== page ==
It's certainly not dependent on what color your client's spouse loves or hates! It's about what really works, and once you've read this, you'll probably see it as common sense. If so, that will make it all the much easier for you to remember and impart to your creative team.
I was lucky enough to learn about the relationship between color and response through my own testing, and from reading and viewing the research of two internationally recognized experts in the fields of design, color, typography and response: Colin Wheildon, author of "Type & Layout" and Dr. Siegfried Vogele, author of "Handbook of Direct Mail."
Both conducted extensive studies with live subjects, and their work revealed consistent evidence that color is a much more important factor than simply 'I like blue' or 'our brand colors are green and orange.'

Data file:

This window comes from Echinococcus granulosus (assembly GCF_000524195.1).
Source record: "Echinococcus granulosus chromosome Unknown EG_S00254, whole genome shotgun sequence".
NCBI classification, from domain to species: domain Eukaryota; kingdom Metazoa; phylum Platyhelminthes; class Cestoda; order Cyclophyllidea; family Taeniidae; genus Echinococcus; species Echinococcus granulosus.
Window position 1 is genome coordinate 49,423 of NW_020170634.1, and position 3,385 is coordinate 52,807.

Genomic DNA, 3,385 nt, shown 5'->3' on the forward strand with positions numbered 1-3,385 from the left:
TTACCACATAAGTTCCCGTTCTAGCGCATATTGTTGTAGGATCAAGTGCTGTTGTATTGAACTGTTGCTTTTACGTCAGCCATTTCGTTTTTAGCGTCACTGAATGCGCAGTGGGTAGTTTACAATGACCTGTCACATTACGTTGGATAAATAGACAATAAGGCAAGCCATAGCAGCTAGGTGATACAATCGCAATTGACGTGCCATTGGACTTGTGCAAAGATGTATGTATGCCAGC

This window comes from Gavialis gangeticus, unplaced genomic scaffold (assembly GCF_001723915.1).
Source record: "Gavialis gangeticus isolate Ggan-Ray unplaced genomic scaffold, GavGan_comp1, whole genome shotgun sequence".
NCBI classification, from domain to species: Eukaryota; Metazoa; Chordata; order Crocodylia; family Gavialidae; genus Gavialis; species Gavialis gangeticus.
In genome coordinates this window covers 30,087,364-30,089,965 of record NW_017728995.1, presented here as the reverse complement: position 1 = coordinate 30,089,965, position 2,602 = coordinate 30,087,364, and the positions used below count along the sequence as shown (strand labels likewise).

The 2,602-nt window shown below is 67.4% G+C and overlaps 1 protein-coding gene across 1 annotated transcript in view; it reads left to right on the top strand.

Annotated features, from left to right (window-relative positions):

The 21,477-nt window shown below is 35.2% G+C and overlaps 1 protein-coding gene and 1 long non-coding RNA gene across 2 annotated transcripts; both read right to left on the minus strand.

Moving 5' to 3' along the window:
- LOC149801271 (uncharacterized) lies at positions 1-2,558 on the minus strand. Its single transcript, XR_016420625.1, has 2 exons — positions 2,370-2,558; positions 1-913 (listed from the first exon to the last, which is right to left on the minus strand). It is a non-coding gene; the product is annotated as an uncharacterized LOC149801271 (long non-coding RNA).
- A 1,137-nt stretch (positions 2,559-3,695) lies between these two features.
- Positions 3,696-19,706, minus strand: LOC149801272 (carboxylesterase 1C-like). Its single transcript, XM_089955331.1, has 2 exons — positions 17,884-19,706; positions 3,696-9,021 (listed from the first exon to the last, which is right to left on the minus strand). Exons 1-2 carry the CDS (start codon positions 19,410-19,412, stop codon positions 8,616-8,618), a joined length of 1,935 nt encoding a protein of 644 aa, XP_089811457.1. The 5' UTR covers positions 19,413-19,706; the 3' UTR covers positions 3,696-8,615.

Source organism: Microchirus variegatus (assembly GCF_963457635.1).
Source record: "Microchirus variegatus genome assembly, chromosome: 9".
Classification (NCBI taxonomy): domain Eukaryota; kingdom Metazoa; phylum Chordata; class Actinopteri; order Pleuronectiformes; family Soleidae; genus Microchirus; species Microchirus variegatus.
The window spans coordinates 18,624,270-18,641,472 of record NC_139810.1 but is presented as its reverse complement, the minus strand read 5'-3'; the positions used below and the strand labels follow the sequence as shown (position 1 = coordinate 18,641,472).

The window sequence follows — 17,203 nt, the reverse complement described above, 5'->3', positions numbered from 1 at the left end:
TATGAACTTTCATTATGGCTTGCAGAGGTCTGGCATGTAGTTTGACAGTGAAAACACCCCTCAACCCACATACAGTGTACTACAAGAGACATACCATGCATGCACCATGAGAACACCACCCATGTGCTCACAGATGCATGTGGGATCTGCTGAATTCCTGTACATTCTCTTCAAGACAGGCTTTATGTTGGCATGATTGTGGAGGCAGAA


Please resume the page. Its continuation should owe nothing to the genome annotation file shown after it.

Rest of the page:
For the Best Bottom Line, Contrast is King
These preceding examples are proof that contrast is an essential part of getting people to pay attention to, and actually read, your messaging.
So how do we judge what colors impede response, and which ones help it along?
The most important key to effective color work is found in understanding and identifying contrast. This is described as the value of a color: It's how dark or light a color is.
In the black-and-white world, it's easier to identify value:
0 = white
9 = black
But also consider that every color has a value, too. The human eye is 1500x more sensitive to value than it is to color. This fact means that when you have something that is colorful, versus something that has a plenty of contrast, people will look at the high-contrast one first, regardless of whether they're big fans of color or not.